A mother's homemade go-go juice is creating a buzz with parents and physicians.
Julie Shannon, mother of 6-year-old Alana, is a pageant mom with big dreams for her daughter. However, she has recently come under fire for giving her daughter "go-go juice" in order to keep Alana awake and alert. During an interview with "Good Morning America," Shannon revealed that the juice is not juice but actually Red Bull mixed with Mountain Dew.
Parents and physicians immediately reacted to the news and condemned Shannon's actions. Yet she maintained that she was not causing her daughter harm. "There are far worse things," she said. "I could be giving her alcohol."
Shannon and Alana are featured on TLC's "Toddlers and Tiaras," which depicts the lives of pageant parents who push their daughters to win pageants. The show itself has caused a stir among family groups who fear that the young girls are being pushed too hard at a very young age. Shannon, however, has stated that she does not understand why people are coming down so hard on her and other pageant moms.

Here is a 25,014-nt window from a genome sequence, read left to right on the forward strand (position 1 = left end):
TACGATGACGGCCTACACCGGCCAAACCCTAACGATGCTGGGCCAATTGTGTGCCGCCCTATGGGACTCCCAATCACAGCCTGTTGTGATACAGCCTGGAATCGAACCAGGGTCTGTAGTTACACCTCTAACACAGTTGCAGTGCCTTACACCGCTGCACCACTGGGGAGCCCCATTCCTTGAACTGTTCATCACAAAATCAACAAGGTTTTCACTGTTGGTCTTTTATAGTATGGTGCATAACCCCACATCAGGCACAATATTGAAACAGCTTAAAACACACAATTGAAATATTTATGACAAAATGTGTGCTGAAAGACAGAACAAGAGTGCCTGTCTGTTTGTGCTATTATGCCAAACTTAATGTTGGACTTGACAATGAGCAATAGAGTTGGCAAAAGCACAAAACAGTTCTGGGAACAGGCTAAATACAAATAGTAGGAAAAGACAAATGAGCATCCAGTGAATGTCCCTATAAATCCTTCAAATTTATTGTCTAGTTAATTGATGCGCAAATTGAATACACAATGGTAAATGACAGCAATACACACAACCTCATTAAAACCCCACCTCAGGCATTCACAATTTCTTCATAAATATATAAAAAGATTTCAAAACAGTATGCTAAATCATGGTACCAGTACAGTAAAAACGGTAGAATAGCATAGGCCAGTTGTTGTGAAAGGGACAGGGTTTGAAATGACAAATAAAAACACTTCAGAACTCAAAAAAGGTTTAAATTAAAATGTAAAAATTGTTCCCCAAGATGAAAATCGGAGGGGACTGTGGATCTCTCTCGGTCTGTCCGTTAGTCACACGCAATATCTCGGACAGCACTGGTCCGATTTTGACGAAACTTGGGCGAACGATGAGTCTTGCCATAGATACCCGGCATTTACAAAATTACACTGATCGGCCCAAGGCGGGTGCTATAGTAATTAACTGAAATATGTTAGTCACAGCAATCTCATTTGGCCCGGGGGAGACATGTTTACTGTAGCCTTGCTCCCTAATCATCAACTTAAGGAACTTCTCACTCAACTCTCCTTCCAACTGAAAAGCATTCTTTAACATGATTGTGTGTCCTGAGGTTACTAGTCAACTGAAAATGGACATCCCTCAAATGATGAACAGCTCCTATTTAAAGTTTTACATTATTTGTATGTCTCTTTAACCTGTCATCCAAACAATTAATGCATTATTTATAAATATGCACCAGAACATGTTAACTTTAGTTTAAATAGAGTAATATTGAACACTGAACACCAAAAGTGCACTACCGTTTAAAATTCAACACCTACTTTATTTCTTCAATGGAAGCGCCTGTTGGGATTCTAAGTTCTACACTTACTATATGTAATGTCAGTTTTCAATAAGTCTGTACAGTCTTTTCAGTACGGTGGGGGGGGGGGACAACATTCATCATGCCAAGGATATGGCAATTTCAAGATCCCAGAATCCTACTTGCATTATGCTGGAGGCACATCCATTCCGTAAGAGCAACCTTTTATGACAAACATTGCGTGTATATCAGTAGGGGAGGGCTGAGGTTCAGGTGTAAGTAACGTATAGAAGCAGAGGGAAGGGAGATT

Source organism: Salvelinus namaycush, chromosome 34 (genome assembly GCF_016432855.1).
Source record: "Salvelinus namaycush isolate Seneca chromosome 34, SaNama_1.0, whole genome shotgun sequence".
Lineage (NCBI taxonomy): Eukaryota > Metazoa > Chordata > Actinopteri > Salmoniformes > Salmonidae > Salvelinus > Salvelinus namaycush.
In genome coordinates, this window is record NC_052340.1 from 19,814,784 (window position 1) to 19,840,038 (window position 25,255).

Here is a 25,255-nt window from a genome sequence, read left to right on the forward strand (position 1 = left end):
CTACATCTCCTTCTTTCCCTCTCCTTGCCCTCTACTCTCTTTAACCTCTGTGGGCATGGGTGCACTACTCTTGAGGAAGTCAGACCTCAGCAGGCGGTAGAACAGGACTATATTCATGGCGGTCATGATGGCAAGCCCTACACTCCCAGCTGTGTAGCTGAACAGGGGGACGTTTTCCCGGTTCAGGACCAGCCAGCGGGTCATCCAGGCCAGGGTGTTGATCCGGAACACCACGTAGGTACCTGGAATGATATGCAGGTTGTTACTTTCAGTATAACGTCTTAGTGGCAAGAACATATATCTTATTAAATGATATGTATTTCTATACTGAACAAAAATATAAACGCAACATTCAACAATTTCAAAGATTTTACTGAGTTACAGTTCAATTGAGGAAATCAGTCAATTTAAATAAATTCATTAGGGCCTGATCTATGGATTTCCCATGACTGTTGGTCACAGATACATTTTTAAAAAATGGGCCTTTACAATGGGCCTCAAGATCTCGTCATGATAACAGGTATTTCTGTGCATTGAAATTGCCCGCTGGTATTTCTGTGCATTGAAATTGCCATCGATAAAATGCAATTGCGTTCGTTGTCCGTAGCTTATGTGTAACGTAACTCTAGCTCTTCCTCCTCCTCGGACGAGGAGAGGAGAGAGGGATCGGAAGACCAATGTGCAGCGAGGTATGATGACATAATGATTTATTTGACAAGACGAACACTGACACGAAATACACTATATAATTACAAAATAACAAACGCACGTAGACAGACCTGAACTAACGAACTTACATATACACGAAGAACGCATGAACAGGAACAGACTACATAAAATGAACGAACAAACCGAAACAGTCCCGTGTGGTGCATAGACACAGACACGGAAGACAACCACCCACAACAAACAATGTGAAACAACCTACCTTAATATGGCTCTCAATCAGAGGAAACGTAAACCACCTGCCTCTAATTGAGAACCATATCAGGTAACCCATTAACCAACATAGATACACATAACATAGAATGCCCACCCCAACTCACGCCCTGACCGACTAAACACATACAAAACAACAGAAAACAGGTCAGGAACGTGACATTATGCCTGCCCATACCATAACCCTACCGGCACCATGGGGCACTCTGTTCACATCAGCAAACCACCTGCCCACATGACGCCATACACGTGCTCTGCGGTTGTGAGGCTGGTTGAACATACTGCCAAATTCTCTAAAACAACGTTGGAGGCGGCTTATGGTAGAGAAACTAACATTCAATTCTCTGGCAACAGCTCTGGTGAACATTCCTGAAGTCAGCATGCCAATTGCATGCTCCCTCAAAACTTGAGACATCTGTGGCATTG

"There are normal people who give their kids this [caffeine]. Why is it such a big issue with us pageant moms that do it all weekend to keep our kids energized and awake?" she asked. Shannon came up with the idea for "go-go juice" after Alana failed to have enough energy from eating two bags of Pixi Stix, pure sugar candy that many on the pageant circuit call "pageant crack."
During the interview with "Good Morning America," Alana could barely sit still. She was bouncing around, speaking quickly and loudly, and told the host, "Caffeine drinks make me hyper!" On "Toddlers and Tiaras," Alana is again running around but stops to look into the camera and say, "My special juice is going to help me win. My go-go juice is kicking in right now."
Professionals warn of the dangers caffeine poses to younger children. "Caffeine can stimulate immature, neurological systems beyond children's ability to tolerate it, which can have serious effects. Excessive caffeine use damages the attention capacity that children need to cooperate in play, family and school environments," reported American Psychological Association President Terence Patterson.
"Research has shown that the dose of caffeine delivered in a single can of soft drink is sufficient to produce mood and behavioral effects. Children who haphazardly consume caffeine are at risk for going through alternating cycles of withdrawal and stimulation," added caffeine researcher Roland Griffiths.